Searching for Modular Structure in Complex Phenotypes: Inferences from Network Theory
The notion of modularity has become a unifying principle to understand structural and functional aspects of biological organization at different levels of complexity. Recently, deciphering the modular organization of molecular systems has been greatly aided by network theory. Nevertheless, network theory is completely absent from the investigation of modularity of complex macroscopic phenotypes, a fundamental level of organization at which organisms experience and interact with the environment. Here, we used geometric descriptors of phenotypic variation to derive a network representation of a complex morphological structure, the mammalian mandible, in terms of nodes and links. Then, by integrating the network representation and description with random matrix theory, we uncovered a modular organization for the mammalian mandible, which deviates significantly from an equivalent random network. The modules revealed by the network analysis correspond to the four morphogenetic units recognized for the mammalian mandible on a developmental basis. Furthermore, these modules are known to be affected only by particular genes and are also functionally differentiated. This study shows that the powerful formalism of network theory can be applied to the discovery of modules in complex phenotypes and opens the possibility of an integrated approach to the study of modularity at all levels of organizational complexity.
KeywordsGeometric morphometrics Correlation networks Variational modularity Simulated annealing Mammalian mandible
- Atchley, W. R., & Hall, B. K. (1991). A model for development and evolution of complex morphological structures. Biological Review, 66, 101–157.Google Scholar
- Batagelj, V., & Mrvar, A. (2008). Pajek 1.23 software. http://vlado.fmf.uni-lj.si/pub/networks/pajek/.
- Bookstein, F. L. (1991). Morphometric tools for landmark data: Geometry and biology. London: Cambridge University Press.Google Scholar
- Cheverud, J. M. (2004). Modular pleiotropic effects of quantitative trait loci on morphological traits. In G. Schlosser & G. P. Wagner (Eds.), Modularity in development and evolution (pp. 132–153). Chicago: Chicago University Press.Google Scholar
- Danon, L., Duch, J., Diaz-Guilera, A., Arenas, A. (2005). Comparing community structure identification. Journal of Statistical Mechanics P09008.Google Scholar
- de Aguiar, M. A. M., & Bar-Yam, Y. (2005). Spectral analysis and the dynamic response of complex networks. Physical Review, E71, 6106.Google Scholar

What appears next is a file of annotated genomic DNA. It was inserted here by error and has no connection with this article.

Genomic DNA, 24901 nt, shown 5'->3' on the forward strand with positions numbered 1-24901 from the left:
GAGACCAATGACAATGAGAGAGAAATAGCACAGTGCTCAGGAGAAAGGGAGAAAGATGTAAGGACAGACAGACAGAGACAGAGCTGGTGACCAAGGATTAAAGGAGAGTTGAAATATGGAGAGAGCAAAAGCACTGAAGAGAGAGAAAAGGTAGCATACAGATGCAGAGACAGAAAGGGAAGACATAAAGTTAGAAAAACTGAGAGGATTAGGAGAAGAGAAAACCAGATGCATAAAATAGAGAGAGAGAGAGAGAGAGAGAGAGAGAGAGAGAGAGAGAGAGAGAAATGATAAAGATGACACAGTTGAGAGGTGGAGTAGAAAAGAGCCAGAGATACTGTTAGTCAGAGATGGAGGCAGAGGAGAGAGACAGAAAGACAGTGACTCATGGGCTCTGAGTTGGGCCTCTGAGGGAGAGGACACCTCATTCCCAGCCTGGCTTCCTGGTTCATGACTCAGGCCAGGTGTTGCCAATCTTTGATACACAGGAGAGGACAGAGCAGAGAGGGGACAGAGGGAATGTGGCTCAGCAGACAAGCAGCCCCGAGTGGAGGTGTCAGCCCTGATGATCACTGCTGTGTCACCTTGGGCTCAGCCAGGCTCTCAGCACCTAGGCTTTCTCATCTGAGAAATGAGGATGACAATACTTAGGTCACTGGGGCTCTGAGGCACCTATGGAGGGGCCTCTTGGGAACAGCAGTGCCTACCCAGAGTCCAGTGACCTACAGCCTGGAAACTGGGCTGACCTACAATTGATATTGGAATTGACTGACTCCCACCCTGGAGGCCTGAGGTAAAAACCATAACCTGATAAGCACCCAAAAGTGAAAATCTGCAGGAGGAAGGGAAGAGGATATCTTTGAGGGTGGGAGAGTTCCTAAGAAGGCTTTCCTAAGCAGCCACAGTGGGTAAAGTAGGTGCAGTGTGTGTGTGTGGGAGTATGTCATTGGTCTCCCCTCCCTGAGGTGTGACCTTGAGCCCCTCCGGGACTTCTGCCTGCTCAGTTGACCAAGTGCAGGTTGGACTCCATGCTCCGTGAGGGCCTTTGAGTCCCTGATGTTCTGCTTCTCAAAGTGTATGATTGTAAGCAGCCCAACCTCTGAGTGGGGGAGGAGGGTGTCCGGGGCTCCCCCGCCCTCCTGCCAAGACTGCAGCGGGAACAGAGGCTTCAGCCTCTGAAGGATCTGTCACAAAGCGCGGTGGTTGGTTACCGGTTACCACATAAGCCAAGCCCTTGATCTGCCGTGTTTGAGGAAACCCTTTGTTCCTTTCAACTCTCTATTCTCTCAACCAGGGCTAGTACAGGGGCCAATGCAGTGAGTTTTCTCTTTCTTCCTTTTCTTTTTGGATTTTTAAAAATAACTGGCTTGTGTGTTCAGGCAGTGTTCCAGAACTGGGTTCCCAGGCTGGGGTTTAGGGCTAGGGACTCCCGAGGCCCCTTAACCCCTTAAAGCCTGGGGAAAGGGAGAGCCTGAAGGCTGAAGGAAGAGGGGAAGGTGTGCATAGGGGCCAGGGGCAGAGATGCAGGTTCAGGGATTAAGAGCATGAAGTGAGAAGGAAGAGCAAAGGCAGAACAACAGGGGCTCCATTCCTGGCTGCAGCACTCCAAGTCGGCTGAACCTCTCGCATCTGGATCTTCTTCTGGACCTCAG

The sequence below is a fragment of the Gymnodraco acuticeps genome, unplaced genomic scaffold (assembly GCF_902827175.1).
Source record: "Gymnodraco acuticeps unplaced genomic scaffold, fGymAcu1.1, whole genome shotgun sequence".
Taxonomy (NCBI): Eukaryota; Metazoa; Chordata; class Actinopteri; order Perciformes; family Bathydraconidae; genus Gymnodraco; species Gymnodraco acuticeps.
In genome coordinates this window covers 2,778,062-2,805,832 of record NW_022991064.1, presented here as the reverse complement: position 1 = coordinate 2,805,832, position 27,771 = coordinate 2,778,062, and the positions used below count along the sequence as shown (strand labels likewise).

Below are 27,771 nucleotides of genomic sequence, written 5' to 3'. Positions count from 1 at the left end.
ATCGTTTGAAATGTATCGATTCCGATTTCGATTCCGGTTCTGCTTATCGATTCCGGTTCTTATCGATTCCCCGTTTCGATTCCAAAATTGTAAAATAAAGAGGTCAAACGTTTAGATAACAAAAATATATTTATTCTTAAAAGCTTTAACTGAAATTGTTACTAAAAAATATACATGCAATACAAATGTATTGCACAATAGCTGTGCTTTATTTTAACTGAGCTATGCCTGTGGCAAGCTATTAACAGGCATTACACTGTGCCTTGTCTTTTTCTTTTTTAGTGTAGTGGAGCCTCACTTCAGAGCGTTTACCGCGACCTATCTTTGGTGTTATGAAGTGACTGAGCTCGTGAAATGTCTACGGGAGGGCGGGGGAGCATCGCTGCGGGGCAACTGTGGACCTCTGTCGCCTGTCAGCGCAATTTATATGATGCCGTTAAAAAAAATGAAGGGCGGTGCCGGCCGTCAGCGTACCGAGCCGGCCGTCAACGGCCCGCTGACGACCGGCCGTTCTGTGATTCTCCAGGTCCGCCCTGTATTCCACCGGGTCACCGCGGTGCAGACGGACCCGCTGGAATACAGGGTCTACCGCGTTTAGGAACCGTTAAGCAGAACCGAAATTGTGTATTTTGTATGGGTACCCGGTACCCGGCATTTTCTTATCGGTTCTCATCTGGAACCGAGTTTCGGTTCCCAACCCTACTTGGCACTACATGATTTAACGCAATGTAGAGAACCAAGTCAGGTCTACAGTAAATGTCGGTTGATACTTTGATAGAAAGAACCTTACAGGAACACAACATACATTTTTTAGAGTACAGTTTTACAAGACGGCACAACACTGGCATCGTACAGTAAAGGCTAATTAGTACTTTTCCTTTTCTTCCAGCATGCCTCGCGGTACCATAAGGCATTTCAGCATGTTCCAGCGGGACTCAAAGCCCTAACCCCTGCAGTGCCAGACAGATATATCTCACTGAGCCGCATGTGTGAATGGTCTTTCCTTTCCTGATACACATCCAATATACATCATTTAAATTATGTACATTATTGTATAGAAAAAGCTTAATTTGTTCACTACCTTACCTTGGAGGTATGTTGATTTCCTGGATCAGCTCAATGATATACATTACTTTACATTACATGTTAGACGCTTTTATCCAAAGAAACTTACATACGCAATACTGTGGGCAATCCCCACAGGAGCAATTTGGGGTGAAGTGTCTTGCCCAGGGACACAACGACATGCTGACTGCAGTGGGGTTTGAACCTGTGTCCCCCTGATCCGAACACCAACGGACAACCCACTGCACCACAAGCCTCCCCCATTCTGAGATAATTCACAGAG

- Ehrich, T. H., Vaughn, T. T., Koreishi, S. F., Linsey, R. B., Pletscher, L. S., & Cheverud, J. M. (2003). Pleiotropic effects on mandibular morphology I. Developmental morphological integration and differential dominance. Journal of Experimental Zoology Molecular and Developmental Evolution, 296B, 58–79.CrossRefGoogle Scholar
- Galewski, T., Mauffrey, J. F., Leite, Y. L. R., Patton, J. L., & Douzery, E. J. P. (2005). Ecomorphological diversification among South American spiny rats (Rodentia: Echimyidae): A phylogenetic and chronological approach. Molecular Phylogenetics and Evolution, 34, 601–615.CrossRefPubMedGoogle Scholar
- Mehta, M. L. (2004). Random matrices. New York: Academic Press.Google Scholar
- Oksanen, J., Kindt, R., Legendre, P., O’Hara, B., Simpson, G. L., Stevens, M. H. H. (2008). Vegan: Community ecology package. R package version 1.11-4. http://cran.r-project.org.
- Perez, S. I., Diniz-Filho, J. A. F., Rohlf, F. J., & dos Reis, S. F. (2009). Morphological diversification among South American spiny rats (Rodentia: Echimyidae): Ecological and phylogenetic factors. Journal of the Linnean Society, 98, 646–660.Google Scholar
- Raff, R. A. (1996). The shape of life: Genes, development, and the evolution of animal form. Chicago: University of Chicago Press.Google Scholar
- Rohlf, F. J. (2007). tps series softwares. http//life.bio.sunysb.edu/morph/.
- Schlosser, G., & Wagner, G. P. (Eds.). (2004). Modularity in development and evolution. Chicago: Chicago University Press.Google Scholar
- Sheets, H. D. (2003). IMP-integrated morphometrics package. Department of Physics, Canisius College, Buffalo, New York.Google Scholar
- Wagner, G. P. (1984). On the eigenvalues of genetic and phenotypic dispersion matrices: Evidence for a nonrandom organization of quantitative character variation. Journal of Mathematical Biology, 21, 77–95.Google Scholar
- Wagner, G. P. (1996). Homologues, natural kinds and the evolution of modularity. American Zoologist, 36, 36–43.Google Scholar